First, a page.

Far-right extremist convicted for terror offences inspired by Christchurch attacker’s manifesto and admits possessing explosive material with plans to make bombs at home
Categories: Latest News
Thursday May 21 2020
Earlier this month, a far-right extremist, Filip Golon Bednarczyk, pleaded guilty and was convicted for terror offences after admitting to possessing explosive material with plans to make bombs at home. He had downloaded the Christchurch attacker’s manifesto and shared memes supporting the terror attack, which left 51 mosque attendees dead and inspired further atrocities around the world.
This far-right inspired plot highlights the growing terror of right-wing extremism, demonstrating the need to radically recalibrate the ways in which far-right violence is understood and tackled within security discourse and strategies. Home Office data indicates that the majority of terror-related suspects arrested in 2019 (47%) were of white ethnicity, the highest proportion since March 2004 for the second consecutive year. Meanwhile, the number of people imprisoned in relation to far-right activity increased by nearly five times in the two years following the murder of Jo Cox by Thomas Mair in 2016. Furthermore, despite the inherent flaws within the current PREVENT strategy, the number of far-right referrals has increased by 36% between the year 2016-17 and 2017-18. Meanwhile, attacks globally such as the Hanau shootings in Germany and the Christchurch massacre in New Zealand are symptomatic of this surge in right-wing extremism. Indeed the Global Terrorism Index 2019 documented a 320% increase of far-right incidents over the past five years worldwide, highlighting that these are not isolated events but part of a broader far-right phenomenon of espousing a xenophobic and ethno-nationalist agenda that must be urgently tackled.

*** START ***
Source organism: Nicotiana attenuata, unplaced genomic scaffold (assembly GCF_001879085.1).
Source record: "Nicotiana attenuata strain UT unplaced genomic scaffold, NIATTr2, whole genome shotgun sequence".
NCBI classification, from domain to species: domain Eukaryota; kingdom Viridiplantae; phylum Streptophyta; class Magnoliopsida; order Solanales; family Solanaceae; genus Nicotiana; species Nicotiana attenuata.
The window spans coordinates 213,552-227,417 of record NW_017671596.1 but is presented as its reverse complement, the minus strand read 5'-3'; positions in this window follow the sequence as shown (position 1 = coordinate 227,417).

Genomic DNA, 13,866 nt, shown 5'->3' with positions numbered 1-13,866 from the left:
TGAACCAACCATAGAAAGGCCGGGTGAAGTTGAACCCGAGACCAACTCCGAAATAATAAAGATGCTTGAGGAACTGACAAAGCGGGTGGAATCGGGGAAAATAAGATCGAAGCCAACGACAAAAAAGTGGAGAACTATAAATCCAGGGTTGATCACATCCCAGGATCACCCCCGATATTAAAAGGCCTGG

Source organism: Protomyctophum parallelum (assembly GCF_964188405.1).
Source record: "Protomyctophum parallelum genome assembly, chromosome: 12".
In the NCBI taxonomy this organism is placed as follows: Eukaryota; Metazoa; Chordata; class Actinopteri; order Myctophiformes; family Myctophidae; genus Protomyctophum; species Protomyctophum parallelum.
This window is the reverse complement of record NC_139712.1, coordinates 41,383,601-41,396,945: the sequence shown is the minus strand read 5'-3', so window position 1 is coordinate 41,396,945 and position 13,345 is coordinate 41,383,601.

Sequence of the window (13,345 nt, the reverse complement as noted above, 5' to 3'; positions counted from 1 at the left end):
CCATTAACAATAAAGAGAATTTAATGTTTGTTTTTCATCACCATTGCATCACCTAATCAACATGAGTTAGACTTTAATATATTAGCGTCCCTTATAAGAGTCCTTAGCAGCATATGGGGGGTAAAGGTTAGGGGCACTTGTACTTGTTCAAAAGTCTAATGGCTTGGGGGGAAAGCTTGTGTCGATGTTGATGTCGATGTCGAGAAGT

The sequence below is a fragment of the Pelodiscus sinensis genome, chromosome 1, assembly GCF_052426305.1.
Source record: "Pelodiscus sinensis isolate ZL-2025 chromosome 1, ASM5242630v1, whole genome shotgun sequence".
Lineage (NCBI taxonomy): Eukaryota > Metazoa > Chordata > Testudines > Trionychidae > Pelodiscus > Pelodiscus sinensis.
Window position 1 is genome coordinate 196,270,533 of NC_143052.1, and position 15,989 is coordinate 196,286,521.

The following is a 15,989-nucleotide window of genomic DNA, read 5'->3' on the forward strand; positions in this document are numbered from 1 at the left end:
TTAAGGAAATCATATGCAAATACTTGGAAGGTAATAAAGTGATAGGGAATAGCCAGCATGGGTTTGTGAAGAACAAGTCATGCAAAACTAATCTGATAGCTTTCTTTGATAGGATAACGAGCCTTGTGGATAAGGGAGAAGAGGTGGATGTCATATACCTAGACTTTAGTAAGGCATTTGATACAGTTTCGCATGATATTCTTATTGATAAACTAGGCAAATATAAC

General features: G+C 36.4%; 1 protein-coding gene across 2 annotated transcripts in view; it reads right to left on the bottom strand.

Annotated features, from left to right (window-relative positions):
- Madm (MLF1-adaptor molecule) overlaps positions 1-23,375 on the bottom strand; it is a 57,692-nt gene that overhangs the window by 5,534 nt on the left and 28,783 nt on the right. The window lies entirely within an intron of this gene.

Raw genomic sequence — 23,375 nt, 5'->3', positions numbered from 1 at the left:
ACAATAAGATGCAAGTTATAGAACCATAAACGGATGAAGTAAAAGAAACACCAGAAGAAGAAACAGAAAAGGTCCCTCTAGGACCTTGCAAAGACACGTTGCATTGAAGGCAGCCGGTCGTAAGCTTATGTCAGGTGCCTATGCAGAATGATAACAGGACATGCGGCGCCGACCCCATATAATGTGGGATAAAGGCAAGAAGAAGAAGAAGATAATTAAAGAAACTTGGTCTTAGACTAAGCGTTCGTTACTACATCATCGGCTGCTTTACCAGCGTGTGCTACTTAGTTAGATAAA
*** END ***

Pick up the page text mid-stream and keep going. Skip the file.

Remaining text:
Bednarczyk was also very active in perpetuating far-right Islamophobic, homophobic, and anti-Semitic rhetoric across online platforms. His internet search history revealed results on the Nazis and Adolf Hitler, as well as right-wing groups such as the English Defence League (EDL) and Britain First. The far-right’s increasing use of social media and online manifestos to consume and promote hate-filled ideologies highlights the dangerous cycle of far-right radicalisation and the role of the internet in providing spaces for such toxic ideologies to fester and even inspire physical violence against vulnerable communities.